A loan of $2,550 helped a member to buy chickens, chicken feed, pigs, guinea pigs, school supplies.


La Gloria (Cuenca) Group's story

The La Gloria communal bank is located in the La Gloria community which is part of the Valle parish. It is located southwest of the city of Cuenca and is renowned for its corn, cowpea, potato, etc. production. Its attraction is the Cochapamba lagoons, the Tasqui hill, which affords a beautiful view of the parish and the city of Cuenca. Its people are very simple, warm and kind like our members. Mrs. María C., 55, is one of the members of the bank. She is married and the mother of 4 children who are 32, 30, 17 and 16 years of age. Her first two are married and live independently and the last two are students at the Guillermo Mensi school in Valle. Her husband is a carpenter and they live in their own home. María has raised chickens for the past 3 years and she comments that she does well selling her chickens in the community and to neighbors who come to her house to buy them. She gets along well with all the other members of the bank. This is her first loan with the foundation which she was encouraged to request by a girlfriend. As she says: due to lack of funds one always must look for resources to be able to continue working. With the loan from ESPOIR she will buy young chicks and chicken feed. Her goal is to see her children succeed at their work and become professionals. Mrs. Carmen P., 48, is also a member of the bank. She is a single mother of three children who are 26, 22 and 10 years old. Her eldest daughter is married and lives independently elsewhere; her second oldest works and helps her mother with utility payments and her youngest son is a student at the Tomas Rendón school. Thanks to the strength of her efforts she has managed to build her own house. Carmen sells prepared meals. She slaughters a pig and prepares delicious pork stew and fried pork dishes. She also roasts chickens and guinea pigs. She has had this work for the past 15 years and does well producing earnings to sustain her household. She gets along well with all the other members of the bank. This is her first loan and she was encouraged to solicit it by a member of the community. She will use some of the financing from ESPOIR to invest in her business, some to buy school supplies for her son and the rest to buy food for her home. Her goal is to improve her house because it is currently made of adobe (wood and straw bricks).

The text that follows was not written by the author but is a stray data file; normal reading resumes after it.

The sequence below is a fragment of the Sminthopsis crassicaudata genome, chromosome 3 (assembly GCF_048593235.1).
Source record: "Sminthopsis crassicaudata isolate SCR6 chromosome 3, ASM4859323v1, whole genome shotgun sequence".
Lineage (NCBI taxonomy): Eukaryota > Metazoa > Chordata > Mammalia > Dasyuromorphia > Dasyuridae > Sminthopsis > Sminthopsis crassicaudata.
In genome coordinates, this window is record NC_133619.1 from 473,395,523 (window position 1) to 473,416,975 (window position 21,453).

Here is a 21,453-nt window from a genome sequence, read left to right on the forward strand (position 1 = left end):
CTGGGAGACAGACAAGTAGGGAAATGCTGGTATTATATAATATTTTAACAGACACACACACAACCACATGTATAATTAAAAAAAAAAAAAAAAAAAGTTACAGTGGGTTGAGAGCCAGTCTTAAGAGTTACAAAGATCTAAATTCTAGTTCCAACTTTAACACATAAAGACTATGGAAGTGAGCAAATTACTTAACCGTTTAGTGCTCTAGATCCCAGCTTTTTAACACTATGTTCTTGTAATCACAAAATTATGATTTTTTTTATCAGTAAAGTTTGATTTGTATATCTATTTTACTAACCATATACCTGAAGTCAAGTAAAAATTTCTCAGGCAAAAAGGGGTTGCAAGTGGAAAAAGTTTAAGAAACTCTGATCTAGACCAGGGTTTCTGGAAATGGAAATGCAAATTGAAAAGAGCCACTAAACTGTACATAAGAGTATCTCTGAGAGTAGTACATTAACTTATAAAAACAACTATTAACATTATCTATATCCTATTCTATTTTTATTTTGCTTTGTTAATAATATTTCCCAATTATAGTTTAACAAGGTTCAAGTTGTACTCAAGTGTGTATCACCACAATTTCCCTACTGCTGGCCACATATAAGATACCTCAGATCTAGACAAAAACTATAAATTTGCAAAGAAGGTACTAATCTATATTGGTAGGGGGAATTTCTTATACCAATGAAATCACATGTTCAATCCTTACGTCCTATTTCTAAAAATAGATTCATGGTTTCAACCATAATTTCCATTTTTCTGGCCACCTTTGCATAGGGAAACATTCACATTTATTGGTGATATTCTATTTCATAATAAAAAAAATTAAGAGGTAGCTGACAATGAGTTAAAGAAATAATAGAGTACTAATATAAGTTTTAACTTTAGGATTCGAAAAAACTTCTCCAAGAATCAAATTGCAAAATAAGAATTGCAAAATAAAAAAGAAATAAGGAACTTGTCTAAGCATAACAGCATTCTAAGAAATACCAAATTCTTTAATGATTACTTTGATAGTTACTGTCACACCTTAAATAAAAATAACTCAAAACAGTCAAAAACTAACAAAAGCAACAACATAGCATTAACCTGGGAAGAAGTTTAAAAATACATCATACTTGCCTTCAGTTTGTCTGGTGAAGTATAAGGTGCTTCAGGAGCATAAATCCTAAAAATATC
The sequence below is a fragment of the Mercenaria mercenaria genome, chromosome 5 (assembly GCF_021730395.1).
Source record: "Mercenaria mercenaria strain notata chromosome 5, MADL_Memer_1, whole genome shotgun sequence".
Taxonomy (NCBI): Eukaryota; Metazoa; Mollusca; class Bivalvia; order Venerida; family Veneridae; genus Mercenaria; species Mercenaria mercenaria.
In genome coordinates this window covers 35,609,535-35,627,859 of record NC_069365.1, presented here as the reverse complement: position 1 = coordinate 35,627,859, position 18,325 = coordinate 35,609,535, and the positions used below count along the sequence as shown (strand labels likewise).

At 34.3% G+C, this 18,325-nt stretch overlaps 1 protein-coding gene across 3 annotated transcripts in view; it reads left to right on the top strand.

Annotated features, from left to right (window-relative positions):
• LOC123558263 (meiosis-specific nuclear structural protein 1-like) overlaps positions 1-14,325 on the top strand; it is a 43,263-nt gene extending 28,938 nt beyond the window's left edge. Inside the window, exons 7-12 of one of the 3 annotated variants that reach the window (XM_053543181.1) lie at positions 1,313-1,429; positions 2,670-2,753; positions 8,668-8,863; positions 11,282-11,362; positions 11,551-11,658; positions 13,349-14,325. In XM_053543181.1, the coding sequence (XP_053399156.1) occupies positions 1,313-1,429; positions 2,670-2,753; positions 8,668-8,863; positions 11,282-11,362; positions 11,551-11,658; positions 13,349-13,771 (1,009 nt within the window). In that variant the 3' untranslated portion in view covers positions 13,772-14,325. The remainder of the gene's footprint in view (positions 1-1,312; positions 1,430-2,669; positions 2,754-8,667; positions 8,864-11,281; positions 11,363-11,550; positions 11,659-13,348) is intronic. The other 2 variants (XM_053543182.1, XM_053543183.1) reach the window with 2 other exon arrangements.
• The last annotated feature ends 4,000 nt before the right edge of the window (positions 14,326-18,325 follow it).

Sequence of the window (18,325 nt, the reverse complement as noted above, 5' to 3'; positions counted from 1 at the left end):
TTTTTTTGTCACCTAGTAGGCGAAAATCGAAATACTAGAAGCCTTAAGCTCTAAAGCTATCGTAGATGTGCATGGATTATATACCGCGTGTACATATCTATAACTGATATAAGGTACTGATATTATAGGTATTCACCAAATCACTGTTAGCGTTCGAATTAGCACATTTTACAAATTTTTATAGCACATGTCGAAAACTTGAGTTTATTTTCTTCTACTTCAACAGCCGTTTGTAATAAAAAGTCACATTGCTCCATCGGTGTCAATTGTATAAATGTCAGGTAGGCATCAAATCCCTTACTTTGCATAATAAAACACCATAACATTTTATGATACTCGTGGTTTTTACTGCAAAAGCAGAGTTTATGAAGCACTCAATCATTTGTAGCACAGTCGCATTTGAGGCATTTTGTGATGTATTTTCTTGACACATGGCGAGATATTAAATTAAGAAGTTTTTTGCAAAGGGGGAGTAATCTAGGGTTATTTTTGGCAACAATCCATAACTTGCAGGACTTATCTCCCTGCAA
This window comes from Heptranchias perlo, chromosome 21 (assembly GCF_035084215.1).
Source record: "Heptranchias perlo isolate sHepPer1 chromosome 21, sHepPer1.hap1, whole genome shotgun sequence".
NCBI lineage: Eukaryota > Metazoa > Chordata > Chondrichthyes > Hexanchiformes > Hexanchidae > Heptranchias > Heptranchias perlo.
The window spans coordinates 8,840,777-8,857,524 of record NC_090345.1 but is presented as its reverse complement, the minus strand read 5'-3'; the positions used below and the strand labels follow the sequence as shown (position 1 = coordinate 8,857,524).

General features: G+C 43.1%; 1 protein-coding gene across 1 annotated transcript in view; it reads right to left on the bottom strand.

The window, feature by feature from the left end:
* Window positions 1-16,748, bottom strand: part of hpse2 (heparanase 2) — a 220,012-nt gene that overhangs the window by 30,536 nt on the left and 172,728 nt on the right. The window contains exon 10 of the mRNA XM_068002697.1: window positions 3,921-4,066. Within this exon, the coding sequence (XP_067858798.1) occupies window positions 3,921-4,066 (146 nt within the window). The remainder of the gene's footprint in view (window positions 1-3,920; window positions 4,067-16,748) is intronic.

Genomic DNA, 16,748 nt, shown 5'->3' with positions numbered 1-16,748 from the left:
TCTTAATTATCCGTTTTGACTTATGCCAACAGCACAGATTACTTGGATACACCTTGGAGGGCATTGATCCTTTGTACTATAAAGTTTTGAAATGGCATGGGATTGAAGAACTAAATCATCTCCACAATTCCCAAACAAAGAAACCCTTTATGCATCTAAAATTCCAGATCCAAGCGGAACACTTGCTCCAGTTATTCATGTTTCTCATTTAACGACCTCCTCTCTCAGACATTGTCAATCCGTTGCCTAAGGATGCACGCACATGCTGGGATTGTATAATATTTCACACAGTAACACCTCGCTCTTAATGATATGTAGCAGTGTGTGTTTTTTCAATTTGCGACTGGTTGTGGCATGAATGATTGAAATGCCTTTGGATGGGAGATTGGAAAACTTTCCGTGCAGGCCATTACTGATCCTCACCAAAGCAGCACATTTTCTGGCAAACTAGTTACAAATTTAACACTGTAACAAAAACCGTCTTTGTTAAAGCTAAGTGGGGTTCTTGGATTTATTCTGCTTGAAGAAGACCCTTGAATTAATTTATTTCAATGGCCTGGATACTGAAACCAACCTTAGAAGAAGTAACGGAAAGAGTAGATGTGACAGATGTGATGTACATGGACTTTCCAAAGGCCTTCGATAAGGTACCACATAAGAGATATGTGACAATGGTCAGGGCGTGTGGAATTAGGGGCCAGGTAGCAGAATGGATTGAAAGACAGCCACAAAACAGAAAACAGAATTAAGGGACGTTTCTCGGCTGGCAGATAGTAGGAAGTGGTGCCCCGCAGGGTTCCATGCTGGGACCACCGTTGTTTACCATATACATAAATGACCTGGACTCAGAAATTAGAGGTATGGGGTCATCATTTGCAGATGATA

In this group: Carmen Esperanza, Maria Rosario, Maria Transito, Maria Esther, Ana Judith, Mercedes Maria, Carmen Auxilio, Angelica Maria

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Translated from Spanish by Kiva volunteer Polliz


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